The consequences of the coup
The result of the coup in Cyprus was the occupation by Turkey of 36.2% of the sovereign territory of the Republic, which was a violation of fundamental norms of international law and the provisions of the UN Charter. Despite the UN regulation, which calls for the withdrawal of foreign troops from the island, the Turkish occupation of part of Cyprus has been going on for more than three decades.
The tragic consequence of the invasion and occupation of the island is the death of a thousand people, including more than 180 thousand Greek Cypriots living in the northern part of Cyprus. While more than one-third of the population then was sentenced to displacement. Another group is 20 thousand people seeking retreat in closed enclaves in the occupied territory who are victims of intimidation and deprived of fundamental human rights. They left their homes to search for safe asylum in Cyprus administered by the government. At the moment occupied territories are inhabited by more than 500 Greek Cypriots. In addition, the Turkish politics of ethnic segregation imposed by Turkey and its leaders orders Cypriot Turks to live in the occupied territories.
Regarding missing persons, it is estimated that there are about 1400 Cypriot Greeks (civilians and servicemen). The newcomers from Turkey, who inhabit the occupied territories in Cyprus have changed the demographics significantly and today the number of illegal immigrants (approx. 160 thous.) outnumbered the Turkish Cypriots (89.2 thous.) and nearly doubled. Such a turn of events does not remain unnoticed when it comes to social and political repercussions and Cypriot Turks express their disapproval of the arrival of settlers from Turkey.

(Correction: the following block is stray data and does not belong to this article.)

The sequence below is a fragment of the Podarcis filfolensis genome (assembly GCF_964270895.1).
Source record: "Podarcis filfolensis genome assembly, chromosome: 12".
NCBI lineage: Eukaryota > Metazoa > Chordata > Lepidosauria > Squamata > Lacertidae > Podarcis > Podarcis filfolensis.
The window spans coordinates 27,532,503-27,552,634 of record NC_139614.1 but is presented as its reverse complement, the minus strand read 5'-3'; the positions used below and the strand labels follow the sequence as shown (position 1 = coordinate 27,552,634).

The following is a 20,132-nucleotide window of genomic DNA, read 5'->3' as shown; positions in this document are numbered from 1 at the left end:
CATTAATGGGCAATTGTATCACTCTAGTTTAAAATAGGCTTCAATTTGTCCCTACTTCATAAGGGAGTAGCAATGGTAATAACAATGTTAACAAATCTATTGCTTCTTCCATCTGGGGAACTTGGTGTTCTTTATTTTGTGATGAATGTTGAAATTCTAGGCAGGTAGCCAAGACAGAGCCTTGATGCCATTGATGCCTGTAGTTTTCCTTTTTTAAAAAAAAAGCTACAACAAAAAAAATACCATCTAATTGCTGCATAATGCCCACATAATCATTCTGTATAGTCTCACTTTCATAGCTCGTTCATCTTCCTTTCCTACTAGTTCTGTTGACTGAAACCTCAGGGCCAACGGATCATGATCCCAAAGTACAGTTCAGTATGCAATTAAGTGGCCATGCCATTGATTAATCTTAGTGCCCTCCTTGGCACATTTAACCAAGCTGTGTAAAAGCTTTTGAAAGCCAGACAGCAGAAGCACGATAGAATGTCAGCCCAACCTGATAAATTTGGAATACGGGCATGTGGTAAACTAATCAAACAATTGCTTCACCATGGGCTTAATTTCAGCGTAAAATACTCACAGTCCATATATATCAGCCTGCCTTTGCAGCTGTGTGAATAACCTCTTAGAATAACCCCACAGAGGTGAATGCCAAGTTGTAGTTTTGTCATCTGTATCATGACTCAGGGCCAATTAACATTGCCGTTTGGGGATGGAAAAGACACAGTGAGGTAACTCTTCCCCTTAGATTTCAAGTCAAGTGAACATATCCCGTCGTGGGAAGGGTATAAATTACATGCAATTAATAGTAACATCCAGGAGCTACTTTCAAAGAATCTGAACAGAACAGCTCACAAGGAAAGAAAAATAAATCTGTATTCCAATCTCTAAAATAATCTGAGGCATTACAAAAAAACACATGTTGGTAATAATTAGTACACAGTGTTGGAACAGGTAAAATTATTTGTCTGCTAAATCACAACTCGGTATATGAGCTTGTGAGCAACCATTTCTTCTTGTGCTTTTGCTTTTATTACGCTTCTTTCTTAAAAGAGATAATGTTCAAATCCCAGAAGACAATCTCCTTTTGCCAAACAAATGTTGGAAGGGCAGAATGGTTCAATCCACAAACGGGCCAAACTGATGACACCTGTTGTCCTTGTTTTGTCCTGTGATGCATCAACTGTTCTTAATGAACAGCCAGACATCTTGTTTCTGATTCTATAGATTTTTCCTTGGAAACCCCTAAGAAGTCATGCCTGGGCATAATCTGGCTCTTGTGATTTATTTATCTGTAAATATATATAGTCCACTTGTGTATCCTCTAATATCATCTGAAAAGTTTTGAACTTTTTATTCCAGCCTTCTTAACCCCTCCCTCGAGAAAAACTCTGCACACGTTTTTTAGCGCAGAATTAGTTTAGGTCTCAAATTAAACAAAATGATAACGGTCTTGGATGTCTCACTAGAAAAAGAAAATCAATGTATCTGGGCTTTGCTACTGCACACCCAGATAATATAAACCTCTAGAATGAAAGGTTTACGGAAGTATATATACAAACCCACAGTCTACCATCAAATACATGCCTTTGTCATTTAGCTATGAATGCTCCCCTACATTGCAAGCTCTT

The divided island of Cyprus is an inspiration for some directors and artists.
The film “Sharing an Island” from 2011 is a non-profit production depicting meeting 6 unfamiliar young people who live on the island of Cyprus: three of them are Greek Cypriots and the other three are Turkish Cypriots. Some of them will go for the first time on the Turkish side of the island. What are their feelings? How they will discuss the history of Cyprus? Will they manage to get rid of prejudices and be free from trauma associated with the past, which was marked by the previous generation? Will they discover the truth, which they had never heard about? Is it ahead still a long road to reconciliation? For these and other questions, viewers will find answers during diving in this excellent documentary directed by Danae Stylianou. The film has English subtitles.